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About 2 km along the river from the Alampur Nav Brahma temple complex is a group of temples at a site called Papanasanam. These temples are assigned to the 9th-10th centuries, a period when this region was transitioning from Rashtrakuta to Late Chalukya rule. Subsidiary temples are clustered around the Papanasesvara temple which has the largest mandapam with columns carved in a style similar to the Sangamesvara temple. The size of temples in this complex point towards it being patronized by local chieftains rather than royalty.

Shrine and Mandapam
The typical temple in the Papanasanam complex is only a shrine with a pyramidal roof surmounted by a kalasa finial. The outer walls of the shrine are undecorated but most temples have a sculpted entrance frame. In this temple, the entrance is further embellished with two dvarapalakas. There is also a mandapam with granite columns supporting a granite ceiling. The columns are square at the centre and base, multi-faceted elsewhere, and have circular capitals.

Siva Dvarapalaka
A dvarapalaka with matted hair and elaborate earrings and necklace leans calmly on his mace.

Two shrines
This pair of shrines at the back of the complex have pyramidal roofs in six tiers surmounted by large capping stones. Both have sandstone entrance-frames with slightly overhanging eaves.

Group of shrines
A group of shrines at one side of the complex. The temple in front has an apsidal-ended roof.

Temple entrance
The entrance frame has the standard iconography of Gaja-Lakshmi (Lakshmi being ritually bathed by elephants) above the entrance and river-goddesses Ganga and Yamuna on either side.

This is the central and largest temple in the complex. It has a large hall with elaborate ceiling panels and pillars with rounded capitals with makara motifs and sculpted scenes such as this one from the Ramayana. The ceiling compositions are framed by beams which are also decorated with kalpalata panels on each side.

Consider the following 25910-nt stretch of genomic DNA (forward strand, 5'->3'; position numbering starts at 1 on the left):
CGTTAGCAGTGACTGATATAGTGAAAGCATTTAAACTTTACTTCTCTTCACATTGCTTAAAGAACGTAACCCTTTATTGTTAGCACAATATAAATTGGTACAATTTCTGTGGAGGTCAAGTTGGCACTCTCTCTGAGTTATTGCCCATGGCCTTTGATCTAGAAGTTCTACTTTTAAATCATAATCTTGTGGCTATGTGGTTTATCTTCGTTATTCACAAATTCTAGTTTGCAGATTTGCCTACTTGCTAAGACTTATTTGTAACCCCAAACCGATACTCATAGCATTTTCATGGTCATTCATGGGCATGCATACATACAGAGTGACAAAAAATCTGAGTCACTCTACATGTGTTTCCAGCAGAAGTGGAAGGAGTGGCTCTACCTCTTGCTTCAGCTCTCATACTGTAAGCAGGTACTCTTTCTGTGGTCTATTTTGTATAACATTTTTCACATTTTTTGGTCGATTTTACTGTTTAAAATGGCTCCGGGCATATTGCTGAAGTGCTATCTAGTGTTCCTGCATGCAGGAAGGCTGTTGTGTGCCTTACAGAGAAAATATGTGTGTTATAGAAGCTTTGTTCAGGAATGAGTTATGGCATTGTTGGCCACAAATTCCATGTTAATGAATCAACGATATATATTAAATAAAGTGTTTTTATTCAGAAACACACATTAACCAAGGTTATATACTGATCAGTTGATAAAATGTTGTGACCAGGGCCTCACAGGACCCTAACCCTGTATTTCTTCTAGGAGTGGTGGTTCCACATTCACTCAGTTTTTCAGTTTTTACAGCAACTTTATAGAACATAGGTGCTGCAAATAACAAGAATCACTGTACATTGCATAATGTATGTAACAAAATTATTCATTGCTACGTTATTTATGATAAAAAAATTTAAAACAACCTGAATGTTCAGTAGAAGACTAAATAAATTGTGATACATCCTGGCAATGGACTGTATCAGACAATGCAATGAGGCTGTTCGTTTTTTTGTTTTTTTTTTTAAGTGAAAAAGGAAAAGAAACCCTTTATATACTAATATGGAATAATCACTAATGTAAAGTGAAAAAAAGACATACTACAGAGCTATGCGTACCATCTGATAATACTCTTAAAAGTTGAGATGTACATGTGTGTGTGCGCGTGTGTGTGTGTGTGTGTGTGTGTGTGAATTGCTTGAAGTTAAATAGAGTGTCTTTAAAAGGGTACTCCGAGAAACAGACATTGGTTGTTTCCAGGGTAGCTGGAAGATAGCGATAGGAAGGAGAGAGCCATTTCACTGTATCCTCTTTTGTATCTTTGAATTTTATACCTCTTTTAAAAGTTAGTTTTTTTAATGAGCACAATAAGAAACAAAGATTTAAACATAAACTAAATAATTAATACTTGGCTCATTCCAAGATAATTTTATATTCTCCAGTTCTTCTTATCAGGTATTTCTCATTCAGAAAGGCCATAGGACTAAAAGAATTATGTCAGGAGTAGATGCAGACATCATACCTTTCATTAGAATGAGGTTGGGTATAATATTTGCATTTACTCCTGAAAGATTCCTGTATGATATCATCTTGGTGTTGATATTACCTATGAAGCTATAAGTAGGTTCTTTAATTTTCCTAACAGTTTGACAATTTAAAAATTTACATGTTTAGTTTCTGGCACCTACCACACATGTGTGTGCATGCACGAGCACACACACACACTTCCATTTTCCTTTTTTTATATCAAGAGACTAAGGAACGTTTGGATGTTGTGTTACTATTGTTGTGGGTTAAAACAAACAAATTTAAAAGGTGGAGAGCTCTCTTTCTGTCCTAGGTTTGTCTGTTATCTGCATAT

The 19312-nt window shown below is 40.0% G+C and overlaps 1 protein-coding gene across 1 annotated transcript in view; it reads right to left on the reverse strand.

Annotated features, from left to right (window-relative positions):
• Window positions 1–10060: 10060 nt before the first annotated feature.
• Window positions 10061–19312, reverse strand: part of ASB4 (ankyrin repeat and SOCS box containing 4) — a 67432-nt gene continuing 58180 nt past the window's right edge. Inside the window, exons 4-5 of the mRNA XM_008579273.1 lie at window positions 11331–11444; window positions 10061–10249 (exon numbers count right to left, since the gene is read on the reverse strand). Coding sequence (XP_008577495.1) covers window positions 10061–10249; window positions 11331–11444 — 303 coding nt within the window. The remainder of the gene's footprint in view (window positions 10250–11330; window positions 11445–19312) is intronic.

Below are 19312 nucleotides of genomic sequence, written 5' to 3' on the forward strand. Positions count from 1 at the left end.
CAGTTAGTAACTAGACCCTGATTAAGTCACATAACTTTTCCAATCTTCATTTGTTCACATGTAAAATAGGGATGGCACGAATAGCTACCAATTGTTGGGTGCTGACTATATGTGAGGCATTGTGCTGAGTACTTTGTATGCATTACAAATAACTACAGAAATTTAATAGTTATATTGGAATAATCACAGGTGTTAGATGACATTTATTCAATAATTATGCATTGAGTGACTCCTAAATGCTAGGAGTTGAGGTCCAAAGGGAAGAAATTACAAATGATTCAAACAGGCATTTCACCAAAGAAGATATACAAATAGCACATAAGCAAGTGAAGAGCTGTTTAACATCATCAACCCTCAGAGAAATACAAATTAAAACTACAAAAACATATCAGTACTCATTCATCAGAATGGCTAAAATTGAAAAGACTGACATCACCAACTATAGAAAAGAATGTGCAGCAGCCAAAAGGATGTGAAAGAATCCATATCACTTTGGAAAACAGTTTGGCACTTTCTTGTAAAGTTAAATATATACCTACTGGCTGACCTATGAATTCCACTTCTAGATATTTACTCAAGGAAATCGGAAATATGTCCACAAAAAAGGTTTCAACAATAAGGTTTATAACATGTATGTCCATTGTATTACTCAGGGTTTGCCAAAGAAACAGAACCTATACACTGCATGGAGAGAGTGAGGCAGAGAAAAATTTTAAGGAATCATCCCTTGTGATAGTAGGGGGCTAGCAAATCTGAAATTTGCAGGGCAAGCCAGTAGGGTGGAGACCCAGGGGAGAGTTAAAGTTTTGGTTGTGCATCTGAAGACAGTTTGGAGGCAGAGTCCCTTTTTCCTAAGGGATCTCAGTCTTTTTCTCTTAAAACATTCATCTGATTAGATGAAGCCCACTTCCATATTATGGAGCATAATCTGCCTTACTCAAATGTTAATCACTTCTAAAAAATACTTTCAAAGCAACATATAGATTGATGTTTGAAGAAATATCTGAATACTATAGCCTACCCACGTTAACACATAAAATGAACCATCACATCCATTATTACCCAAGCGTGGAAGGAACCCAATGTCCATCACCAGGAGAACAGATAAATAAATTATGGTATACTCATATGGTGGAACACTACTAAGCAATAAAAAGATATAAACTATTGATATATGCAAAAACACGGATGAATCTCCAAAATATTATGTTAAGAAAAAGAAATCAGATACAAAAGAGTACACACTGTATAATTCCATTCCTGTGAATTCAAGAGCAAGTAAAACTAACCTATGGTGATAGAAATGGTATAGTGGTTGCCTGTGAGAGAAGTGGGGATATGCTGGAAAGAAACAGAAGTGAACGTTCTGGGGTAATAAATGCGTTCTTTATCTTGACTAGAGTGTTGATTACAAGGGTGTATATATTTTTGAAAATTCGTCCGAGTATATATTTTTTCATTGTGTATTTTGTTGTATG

Papanasesvara: Mahishamardhini
This elegant, anointed Mahisamardhini image is in one of the shrines in the Papanasesvara temple. In the Chalukya style, Mahisa is shown with his buffalo head. The Devi calmly inserts her trisula in the demon as she brandishes weapons in her other seven hands, including one hand withdrawing an arrow from the quiver.

One of the ceiling compositions has Vishnu incarnations in each of the nine panels with, surprisingly, an image of Buddha at the centre. The other panels here show Varaha, Narasimha, and possibly, Rama.

This well-preserved ceiling panel has an excellent sculpture of Siva as Nataraja. Gandharvas fly above him while below are his wife Parvati and his attendant Bhringi. Surrounding him are the Ashtadikapalas, protectors of the eight directions.

The dikpalas visible here are Yama (south) on a water-buffalo, Indra (east) on an elephant, Varuna (west) on a makara, Niritti (south-west) on an unusual animal and Agni (south-east) on a Ram. Niritti's normal vahana is a human but seems to be something else in this composition. A wide foliate pattern runs below the panels.

Samudra Manthan
The panel at the top shows the Devas and Asuras churning the ocean. In the panel below, framed by makara-toranas are the ratnas yielded by the manthan, including Lakshmi (centre), Uchhaishravas (right), and Apsaras (left).

Ravana in battle
This composition shows Ravana in battle in the centre with Rama-Lakshmana on the right and perhaps Hanumana on the left. Below are more warriors.

This column shows Siva in the Tripurantaka form. He rides a chariot with Brahma as the charioteer. The panel on the right is damaged. On the left seem to be figures of devotees or gods.

Vishnu in his Trivikrama form vanquishes the demon Mahabali. In the climax of this event, Vishnu measures the earth and the heavens in three steps as shown in the panel at the centre. The right panel is again damaged. Above this composition is well-preserved kalpalata motif with lotus flowers.

Photos and Text © Amit Guha